The State Government will invest $107.7 million into the remediation of the state's abandoned mine sites.
The funding, which will be part of next week's state budget, is part of the Legacy Mines program.
Deputy Premier John Barilaro, who announced the initiative at Mount Thorley/Warkworth Mine on Tuesday, said remedying legacy mine sites would help accelerate economic growth, support jobs and ensure mining communities remain great places to live and work.
"Regional communities were built on the back of mining projects, but these legacy mines were operating at a different time, well before the procedures and requirements we have today for managing chemical use and rehabilitation were put in place," Mr Barilaro said.
"This significant funding boost will allow major remediation works to be completed across ten years at abandoned mine sites, primarily in locations where production ceased between 50 and 100 years ago - in places like Captains Flat and sites in the Central West and Northern Tablelands.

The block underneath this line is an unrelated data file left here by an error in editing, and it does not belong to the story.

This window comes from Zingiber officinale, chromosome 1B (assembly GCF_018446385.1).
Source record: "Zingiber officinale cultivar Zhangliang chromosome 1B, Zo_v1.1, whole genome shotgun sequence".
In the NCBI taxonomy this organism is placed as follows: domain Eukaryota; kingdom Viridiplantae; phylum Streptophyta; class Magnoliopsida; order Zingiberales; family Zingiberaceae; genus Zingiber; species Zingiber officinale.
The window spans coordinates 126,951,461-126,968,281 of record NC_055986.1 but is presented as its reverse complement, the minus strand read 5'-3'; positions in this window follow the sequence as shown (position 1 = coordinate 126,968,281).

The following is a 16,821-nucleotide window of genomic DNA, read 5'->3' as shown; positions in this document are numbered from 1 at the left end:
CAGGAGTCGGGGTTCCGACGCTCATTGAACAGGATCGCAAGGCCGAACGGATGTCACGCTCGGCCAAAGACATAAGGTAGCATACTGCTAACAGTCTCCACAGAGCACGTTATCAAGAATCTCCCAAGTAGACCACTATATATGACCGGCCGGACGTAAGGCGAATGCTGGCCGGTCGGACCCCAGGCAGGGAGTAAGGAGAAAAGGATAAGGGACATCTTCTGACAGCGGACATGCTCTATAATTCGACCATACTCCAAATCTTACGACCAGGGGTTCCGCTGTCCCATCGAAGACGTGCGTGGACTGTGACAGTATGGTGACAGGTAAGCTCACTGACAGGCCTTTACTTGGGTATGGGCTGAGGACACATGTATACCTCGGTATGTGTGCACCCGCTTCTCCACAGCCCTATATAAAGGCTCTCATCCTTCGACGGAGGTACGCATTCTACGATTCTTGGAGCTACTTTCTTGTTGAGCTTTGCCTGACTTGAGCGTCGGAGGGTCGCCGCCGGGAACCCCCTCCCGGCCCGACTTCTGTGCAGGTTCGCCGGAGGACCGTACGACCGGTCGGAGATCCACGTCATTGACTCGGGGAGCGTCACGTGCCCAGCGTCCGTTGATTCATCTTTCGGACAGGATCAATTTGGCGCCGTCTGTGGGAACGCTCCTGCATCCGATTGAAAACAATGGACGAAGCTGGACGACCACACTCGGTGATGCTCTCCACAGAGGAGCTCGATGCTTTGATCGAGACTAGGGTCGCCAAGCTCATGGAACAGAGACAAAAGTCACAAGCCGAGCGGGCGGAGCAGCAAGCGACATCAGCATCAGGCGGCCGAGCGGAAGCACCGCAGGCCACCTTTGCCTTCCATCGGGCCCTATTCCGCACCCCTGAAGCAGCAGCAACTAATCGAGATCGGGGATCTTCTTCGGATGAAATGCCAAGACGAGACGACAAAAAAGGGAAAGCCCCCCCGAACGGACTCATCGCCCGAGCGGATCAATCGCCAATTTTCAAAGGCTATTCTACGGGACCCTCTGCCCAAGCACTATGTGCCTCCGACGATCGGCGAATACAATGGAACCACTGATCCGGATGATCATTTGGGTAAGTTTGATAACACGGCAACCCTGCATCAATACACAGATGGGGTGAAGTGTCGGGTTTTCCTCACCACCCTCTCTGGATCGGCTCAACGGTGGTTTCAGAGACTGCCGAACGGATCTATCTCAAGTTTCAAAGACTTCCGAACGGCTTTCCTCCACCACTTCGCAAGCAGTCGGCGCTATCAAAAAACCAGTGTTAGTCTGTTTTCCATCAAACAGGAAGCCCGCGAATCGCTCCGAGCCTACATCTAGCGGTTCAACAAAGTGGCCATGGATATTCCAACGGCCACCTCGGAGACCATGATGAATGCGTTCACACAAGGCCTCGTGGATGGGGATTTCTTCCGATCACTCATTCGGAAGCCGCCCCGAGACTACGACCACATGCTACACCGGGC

A recent Australia Institute report estimated up to $25 billion could be needed to fill and rehabilitate the Upper Hunter's 23 final voids when open-cut mining ends.
By contrast, the State Government holds just $3.3 billion in environmental rehabilitation bonds for all mines in the state.
Mr Barilaro said the intensive remediation of the mine sites would increase safety, reduce impacts to the environment, and reinvigorate land for other uses such as for community parklands, tourist attractions or select business operations.
Upper Hunter MP Dave Layzell said the additional funding would make a real difference to communities in proximity to higher risk legacy mines.
"As someone who comes from an electorate built on mining at a time when we're fortunate to have safeguards in place to protect people and the environment, I know this will help people feel more confident about living and working around legacy mines," he said.
"Many people who live in these communities will know about the long and proud local mining history in their town, but I know confirmation of further work to rehabilitate land will provide greater certainty about their wellbeing, the value of their land, and the future of the region they love."
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